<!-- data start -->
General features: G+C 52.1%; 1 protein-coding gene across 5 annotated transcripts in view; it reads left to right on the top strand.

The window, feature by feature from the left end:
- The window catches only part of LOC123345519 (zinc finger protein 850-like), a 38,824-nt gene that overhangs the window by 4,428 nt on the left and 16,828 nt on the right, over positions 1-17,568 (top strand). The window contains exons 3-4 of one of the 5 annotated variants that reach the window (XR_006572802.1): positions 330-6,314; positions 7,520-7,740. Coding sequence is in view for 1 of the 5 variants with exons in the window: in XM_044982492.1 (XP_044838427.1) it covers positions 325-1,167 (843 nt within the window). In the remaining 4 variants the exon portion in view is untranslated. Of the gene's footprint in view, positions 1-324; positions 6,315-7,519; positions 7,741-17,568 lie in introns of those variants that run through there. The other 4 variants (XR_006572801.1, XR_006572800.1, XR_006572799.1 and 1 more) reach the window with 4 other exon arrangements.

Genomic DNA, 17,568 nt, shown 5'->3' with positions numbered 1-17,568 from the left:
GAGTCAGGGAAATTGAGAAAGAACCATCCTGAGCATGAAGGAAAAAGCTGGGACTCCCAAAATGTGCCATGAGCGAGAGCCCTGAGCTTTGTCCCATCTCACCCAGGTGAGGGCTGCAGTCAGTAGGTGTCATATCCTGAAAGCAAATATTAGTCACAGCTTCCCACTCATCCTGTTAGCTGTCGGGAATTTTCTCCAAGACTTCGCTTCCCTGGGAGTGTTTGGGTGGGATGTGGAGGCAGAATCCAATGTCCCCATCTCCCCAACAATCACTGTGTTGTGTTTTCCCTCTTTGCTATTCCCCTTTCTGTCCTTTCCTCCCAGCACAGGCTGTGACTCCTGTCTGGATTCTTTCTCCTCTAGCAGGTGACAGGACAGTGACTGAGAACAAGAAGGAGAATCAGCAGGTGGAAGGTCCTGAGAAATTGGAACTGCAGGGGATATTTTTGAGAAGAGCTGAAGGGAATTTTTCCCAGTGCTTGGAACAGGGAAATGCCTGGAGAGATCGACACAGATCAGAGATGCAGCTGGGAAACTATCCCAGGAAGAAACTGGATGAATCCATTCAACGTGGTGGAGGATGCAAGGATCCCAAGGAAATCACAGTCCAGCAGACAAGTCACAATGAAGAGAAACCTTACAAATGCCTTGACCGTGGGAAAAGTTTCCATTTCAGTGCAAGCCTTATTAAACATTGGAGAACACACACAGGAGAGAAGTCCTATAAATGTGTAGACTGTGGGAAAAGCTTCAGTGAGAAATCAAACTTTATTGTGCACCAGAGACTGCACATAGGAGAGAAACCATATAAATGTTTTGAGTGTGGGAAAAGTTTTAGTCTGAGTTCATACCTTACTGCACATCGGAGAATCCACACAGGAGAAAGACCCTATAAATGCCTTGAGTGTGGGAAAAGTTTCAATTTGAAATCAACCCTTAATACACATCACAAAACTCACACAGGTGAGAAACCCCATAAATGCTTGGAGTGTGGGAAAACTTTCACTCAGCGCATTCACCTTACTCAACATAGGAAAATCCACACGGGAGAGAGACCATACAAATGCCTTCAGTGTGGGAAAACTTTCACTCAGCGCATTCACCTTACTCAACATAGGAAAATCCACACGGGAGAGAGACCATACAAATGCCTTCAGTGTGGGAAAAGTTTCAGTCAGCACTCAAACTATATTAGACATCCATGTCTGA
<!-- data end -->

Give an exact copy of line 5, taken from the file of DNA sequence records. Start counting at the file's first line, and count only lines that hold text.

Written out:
GAGTCAGGGAAATTGAGAAAGAACCATCCTGAGCATGAAGGAAAAAGCTGGGACTCCCAAAATGTGCCATGAGCGAGAGCCCTGAGCTTTGTCCCATCTCACCCAGGTGAGGGCTGCAGTCAGTAGGTGTCATATCCTGAAAGCAAATATTAGTCACAGCTTCCCACTCATCCTGTTAGCTGTCGGGAATTTTCTCCAAGACTTCGCTTCCCTGGGAGTGTTTGGGTGGGATGTGGAGGCAGAATCCAATGTCCCCATCTCCCCAACAATCACTGTGTTGTGTTTTCCCTCTTTGCTATTCCCCTTTCTGTCCTTTCCTCCCAGCACAGGCTGTGACTCCTGTCTGGATTCTTTCTCCTCTAGCAGGTGACAGGACAGTGACTGAGAACAAGAAGGAGAATCAGCAGGTGGAAGGTCCTGAGAAATTGGAACTGCAGGGGATATTTTTGAGAAGAGCTGAAGGGAATTTTTCCCAGTGCTTGGAACAGGGAAATGCCTGGAGAGATCGACACAGATCAGAGATGCAGCTGGGAAACTATCCCAGGAAGAAACTGGATGAATCCATTCAACGTGGTGGAGGATGCAAGGATCCCAAGGAAATCACAGTCCAGCAGACAAGTCACAATGAAGAGAAACCTTACAAATGCCTTGACCGTGGGAAAAGTTTCCATTTCAGTGCAAGCCTTATTAAACATTGGAGAACACACACAGGAGAGAAGTCCTATAAATGTGTAGACTGTGGGAAAAGCTTCAGTGAGAAATCAAACTTTATTGTGCACCAGAGACTGCACATAGGAGAGAAACCATATAAATGTTTTGAGTGTGGGAAAAGTTTTAGTCTGAGTTCATACCTTACTGCACATCGGAGAATCCACACAGGAGAAAGACCCTATAAATGCCTTGAGTGTGGGAAAAGTTTCAATTTGAAATCAACCCTTAATACACATCACAAAACTCACACAGGTGAGAAACCCCATAAATGCTTGGAGTGTGGGAAAACTTTCACTCAGCGCATTCACCTTACTCAACATAGGAAAATCCACACGGGAGAGAGACCATACAAATGCCTTCAGTGTGGGAAAACTTTCACTCAGCGCATTCACCTTACTCAACATAGGAAAATCCACACGGGAGAGAGACCATACAAATGCCTTCAGTGTGGGAAAAGTTTCAGTCAGCACTCAAACTATATTAGACATCCATGTCTGA